After I brought down the bike rack. I always do this little cup shower thing. Mahalo, Edna, for the photo.

After I brought down the bike rack. I always do a little cup shower. Mahalo, Edna, for the photo.

At bike transition, already flustered from the fall, I tried to put my bike on the rack and the whole rack fell to the ground with one other bike on it. I tried to right it for like two seconds and figured, “Fuck it.” My nose was dripping half the ocean and I shoved my feet into my shoes and took off for the run exit. I was determined to beat last year’s time, which beat the time from the year before.

Transitions are kind of crazy for me. I’m very disoriented. So, this was good practice for me. I need to figure out a way to get my head screwed on right. If the rack falls, just say fuck it. Observe, detach and move on.

Running across the sand in the final stretch to the finish.

Running across the sand in the final stretch to the finish. John Bender photo.

The swim was great, the bike was almost great, and the run is my achilles heel. I took off, had to be redirected by the volunteers, and headed toward the Lanikai Loop, which has a few baby bump hills during the first half and a revisit to one of them on the way back. Tonight I ran for an hour and twenty minutes and it felt OK. I’ll ice my knee, but, it wasn’t excrutiating. Neither was my run in the triathlon. However, I felt as though I were suffocating. Did I use my inhaler in transition? I really ought to take a hit from my inhaler before my runs. This was just a 3-mile run, which is about how long I have to go before my legs feel OK. As I came out of Lanikai and ran across the beach toward the finish, I was happy to be getting so close to being DONE. Then this lady passes me with some young guy. I didn’t know who she was, but, I thought she was old.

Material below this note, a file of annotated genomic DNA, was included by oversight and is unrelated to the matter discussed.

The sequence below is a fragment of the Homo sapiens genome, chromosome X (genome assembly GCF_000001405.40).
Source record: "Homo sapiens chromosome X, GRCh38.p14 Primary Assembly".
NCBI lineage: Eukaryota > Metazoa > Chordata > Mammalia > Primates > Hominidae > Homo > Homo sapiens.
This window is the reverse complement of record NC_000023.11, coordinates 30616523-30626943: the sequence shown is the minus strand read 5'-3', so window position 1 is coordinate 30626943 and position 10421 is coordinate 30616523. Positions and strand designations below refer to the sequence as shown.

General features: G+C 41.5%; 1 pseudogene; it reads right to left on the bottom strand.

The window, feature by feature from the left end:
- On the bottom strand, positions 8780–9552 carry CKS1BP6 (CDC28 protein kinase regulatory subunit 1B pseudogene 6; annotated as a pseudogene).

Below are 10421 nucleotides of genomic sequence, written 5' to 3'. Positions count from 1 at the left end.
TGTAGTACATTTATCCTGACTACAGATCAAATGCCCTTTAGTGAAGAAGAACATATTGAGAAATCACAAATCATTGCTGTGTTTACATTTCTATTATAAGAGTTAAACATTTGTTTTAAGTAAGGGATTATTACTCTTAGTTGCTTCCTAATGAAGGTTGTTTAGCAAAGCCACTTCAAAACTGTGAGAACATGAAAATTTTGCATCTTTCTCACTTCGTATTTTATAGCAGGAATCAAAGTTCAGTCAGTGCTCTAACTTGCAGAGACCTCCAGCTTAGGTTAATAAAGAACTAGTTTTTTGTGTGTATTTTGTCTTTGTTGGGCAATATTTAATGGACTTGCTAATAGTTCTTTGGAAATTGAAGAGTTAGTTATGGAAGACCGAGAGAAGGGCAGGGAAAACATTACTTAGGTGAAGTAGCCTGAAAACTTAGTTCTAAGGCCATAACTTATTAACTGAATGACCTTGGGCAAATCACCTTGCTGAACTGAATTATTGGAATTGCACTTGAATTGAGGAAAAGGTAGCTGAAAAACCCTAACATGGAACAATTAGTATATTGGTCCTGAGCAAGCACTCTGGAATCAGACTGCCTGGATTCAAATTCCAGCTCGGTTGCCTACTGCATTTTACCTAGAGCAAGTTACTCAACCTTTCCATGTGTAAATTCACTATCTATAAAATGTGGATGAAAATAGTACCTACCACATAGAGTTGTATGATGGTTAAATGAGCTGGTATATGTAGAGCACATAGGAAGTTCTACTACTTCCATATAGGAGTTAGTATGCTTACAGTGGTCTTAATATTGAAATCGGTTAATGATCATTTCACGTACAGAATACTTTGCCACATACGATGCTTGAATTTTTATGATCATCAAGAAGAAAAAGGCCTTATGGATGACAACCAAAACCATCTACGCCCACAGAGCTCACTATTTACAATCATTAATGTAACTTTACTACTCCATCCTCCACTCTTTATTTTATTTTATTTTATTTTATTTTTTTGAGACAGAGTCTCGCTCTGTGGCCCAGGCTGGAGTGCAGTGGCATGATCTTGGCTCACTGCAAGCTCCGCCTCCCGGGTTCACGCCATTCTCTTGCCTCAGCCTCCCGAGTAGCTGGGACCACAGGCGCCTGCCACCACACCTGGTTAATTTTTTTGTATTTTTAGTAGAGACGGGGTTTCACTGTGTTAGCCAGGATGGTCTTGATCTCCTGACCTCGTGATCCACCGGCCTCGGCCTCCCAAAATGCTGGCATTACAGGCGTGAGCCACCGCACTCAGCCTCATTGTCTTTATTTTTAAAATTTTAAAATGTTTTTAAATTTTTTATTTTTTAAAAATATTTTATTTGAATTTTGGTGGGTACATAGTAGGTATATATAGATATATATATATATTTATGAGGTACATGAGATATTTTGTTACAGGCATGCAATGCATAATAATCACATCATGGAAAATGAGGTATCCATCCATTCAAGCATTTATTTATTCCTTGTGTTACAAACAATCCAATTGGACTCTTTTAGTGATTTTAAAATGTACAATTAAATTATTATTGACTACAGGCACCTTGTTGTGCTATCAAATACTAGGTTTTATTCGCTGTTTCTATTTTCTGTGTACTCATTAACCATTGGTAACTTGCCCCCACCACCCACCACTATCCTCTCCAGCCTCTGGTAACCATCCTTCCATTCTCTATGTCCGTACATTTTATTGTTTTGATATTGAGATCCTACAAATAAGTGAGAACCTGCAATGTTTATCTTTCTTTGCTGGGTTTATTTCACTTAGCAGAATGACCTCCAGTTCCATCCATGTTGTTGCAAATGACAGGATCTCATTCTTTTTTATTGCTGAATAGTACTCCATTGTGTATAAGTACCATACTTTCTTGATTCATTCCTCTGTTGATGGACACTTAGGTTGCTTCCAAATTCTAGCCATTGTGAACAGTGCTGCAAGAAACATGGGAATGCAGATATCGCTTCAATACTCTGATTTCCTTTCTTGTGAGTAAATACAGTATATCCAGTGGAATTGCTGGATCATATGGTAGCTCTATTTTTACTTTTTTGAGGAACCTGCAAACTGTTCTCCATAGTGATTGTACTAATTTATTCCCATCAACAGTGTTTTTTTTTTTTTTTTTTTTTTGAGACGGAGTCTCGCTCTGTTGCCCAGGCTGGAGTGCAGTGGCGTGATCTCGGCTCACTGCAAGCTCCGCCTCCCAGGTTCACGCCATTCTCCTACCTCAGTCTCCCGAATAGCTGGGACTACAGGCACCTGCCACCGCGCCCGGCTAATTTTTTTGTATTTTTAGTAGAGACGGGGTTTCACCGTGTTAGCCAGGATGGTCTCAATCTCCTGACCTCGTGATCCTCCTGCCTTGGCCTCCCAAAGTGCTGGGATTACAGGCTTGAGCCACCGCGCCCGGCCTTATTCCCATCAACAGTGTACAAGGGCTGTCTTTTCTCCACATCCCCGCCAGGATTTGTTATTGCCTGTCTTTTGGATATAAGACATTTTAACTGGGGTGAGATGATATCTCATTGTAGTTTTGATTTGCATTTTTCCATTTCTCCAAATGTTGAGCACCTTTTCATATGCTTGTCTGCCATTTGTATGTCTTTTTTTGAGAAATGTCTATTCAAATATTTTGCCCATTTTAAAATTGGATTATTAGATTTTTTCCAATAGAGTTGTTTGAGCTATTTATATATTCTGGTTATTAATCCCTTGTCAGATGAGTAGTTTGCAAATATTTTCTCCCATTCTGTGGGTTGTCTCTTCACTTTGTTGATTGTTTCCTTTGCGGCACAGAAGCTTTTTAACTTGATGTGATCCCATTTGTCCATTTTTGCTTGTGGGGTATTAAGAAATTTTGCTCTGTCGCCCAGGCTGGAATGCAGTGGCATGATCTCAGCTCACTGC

So yeah, I have this delusion that I’m actually 40. I swear to g*d. There is no way I am not. I am way too fun and hip and silly and goofy and crazy to be anything else. It blows my mind, which is, you know, 27? And it’s why I do all this training. If I lay off, gravity wins. Must resist.

As I trailed other triathletes and approached the final berm of sand and climbed toward the finish, my friend Caroline comes running down the hill to whip my butt with “GO GO GO” and it really helped me get up that hill and across the finish. I expected that hill to trip me up, but it didn’t.

Across I went, a minute and 24 seconds faster than the year before; but 20 seconds behind the woman who placed third on my age group podium with my friends Faye and Yvette. The lady I thought was old!  WTPho?

Next year.

 

Share the Road with Us!


Big shoulders on the Big Island made doing the Ironman 70.3 a relaxing ride. Headed north to Hawi from the Mauna Lani turnaround, 50 miles to go.

Big shoulders on the Big Island made doing the Ironman 70.3 a relaxing ride. Wish we had bigger shoulders on Oahu’s roads! 

Yesterday during our Boca Hawaii Summer Triathlon Training workout three of my teammates were in accidents with motor vehicles while we were riding our bicycles. No one was fatally injured, all are on the mend, and to the best of my knowledge, each was a victim of hit-and-run rudeness. It is illegal and morally wrong to leave the scene of an accident or to not assist people who are hurt.

In 2012 Hawaii Governor Neil Abercrombie signed the Vulnerable Users Law, designed to protect bicyclists, pedestrians and people who work on crews such as those who groom road landscaping, etc. It isn’t a snare net to capture and punish drivers. It’s to make drivers aware that they have to look out for everyone who isn’t in a steel capsule hurtling down the highway.

I live in East Oahu, and that’s where these accidents involving my teammates occurred yesterday. This part of the Island is chock full of Type-A captains of industry and their high-maintenance Rogue- or Cayenne- or Lexus SUV-driving wives in their yoga pants, phones illegally at their ears, kids set to ignore in the backseat. One woman in her Mercedes coupe got very close and then told me to get out of the way because she was in a hurry to get to her tennis match at Koko Head District Park. I was completely unaware of her importance.